Great piece today in the NY Post by Dr. Marc Siegel about how the fearmongering by the media and certain members of Congress is driving his patients away from taking medicines that can keep them alive. Marc has written well about how we should use science — not fear — to guide policy and medical decisions.
Here’s the entire article:
By MARC K. SIEGEL
June 23, 2006 — MEDICINES are too often portrayed as either life savers or killers - a polarization of our pills that serves neither science nor health care.
Thanks to two high-profile lawsuits, my patients are now asking me if Lipitor - the cholesterol-lowering drug - is still safe. With the suits claiming that Lipitor can cause brain and nerve damage, my old comeback - “I take the drug myself” - is no longer sufficient to calm fears. One patient tells me that I’m blindly ignoring the risks of serious side effects.
In fact, Lipitor, the country’s top-selling prescription drug, has been shown to prevent the progression of coronary plaques in patients with heart disease, and is likely to be as useful in patients who are at risk for heart attack and stroke from these same plaques.
The most potent drug in the class known as statins, Lipitor has been successfully administered to millions. In very rare cases, it can trigger a severe muscle breakdown known as rhabdomyalysis. It has never been proven to cause memory loss or nerve damage, and I and most other physicians believe it to be a safe and effective drug.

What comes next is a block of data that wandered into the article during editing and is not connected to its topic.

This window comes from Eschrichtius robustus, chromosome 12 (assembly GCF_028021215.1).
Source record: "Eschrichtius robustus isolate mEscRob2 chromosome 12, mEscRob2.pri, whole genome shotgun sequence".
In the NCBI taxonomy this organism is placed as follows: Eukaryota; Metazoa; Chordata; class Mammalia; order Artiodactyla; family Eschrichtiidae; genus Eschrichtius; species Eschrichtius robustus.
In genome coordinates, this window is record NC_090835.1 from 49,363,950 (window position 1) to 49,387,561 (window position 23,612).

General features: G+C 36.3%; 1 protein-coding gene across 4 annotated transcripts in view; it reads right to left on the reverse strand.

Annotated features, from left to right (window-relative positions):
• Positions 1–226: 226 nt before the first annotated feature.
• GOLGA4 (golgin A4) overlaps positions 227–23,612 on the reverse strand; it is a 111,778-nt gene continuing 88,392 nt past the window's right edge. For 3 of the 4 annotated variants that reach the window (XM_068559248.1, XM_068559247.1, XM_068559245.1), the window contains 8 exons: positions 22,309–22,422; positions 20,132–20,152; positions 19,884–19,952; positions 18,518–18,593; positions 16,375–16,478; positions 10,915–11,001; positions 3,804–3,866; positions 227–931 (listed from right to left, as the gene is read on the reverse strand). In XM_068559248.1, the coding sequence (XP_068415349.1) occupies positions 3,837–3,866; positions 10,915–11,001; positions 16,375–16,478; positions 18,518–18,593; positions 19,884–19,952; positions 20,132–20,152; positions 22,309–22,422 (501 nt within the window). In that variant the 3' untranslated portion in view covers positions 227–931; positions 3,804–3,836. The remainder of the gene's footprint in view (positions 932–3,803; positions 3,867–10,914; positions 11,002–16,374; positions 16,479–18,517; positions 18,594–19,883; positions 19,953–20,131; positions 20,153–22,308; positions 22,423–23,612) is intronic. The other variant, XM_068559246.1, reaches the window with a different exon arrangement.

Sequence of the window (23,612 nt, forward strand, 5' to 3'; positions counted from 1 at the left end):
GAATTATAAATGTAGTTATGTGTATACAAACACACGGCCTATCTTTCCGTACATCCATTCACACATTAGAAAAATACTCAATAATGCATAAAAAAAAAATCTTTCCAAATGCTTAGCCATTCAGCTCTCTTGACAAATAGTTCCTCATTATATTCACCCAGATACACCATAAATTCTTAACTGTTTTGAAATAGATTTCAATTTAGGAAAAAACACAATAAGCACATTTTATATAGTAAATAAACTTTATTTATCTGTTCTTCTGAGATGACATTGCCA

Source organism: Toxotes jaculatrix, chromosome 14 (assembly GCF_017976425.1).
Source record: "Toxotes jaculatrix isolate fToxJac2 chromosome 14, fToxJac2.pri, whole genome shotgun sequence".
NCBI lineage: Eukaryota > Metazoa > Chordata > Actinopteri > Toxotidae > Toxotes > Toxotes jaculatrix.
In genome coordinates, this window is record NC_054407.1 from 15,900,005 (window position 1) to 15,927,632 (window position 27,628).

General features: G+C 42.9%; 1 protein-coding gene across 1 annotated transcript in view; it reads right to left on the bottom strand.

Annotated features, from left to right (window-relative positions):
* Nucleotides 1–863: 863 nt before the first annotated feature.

So why the worry? Part of the problem is the way the drug industry hypes its products, setting them up as some kind of panacea. But if it’s sold as a magic elixir, the discovery of any flaw rings alarm bells.
Not all drugs that are victims of the pendulum swing from panacea to panic are as famous or as successful as Lipitor. This month, an FDA safety panel also cancelled a study where 4,000 children were to receive the antibiotic Ketek, an effective treatment for bronchitis and sinus infections. Why stop the study? Ketek, a new drug, has been prescribed to over 5 million people over the past two years, but 12 have sustained liver failure (in four cases, fatally), while 23 others have suffered damaged livers.
Should Ketek be restricted, labeled with ominous warnings or taken off the market entirely? Not without much better evidence of danger. At a time when few new antibiotics are being developed, drug-resistant bacteria continue to emerge, drugs like Ketek are important tools.
Unfortunately, when the media and the lawyers target a drug, they overlook the fact that the side effects are rare, and/or alternative treatments more problematic. Sober statistics-based analysis gets tossed aside. The drug-maker’s stock price and the number of prescriptions written plummet.
Decisions on drug safety should be based on real facts - a weighing of the real risks and benefits. Hysteria doesn’t belong in the drug-safety equation.
Dr. Marc K. Siegel is an internist at NYU Medical Center and associate professor at the NYU School of Medicine.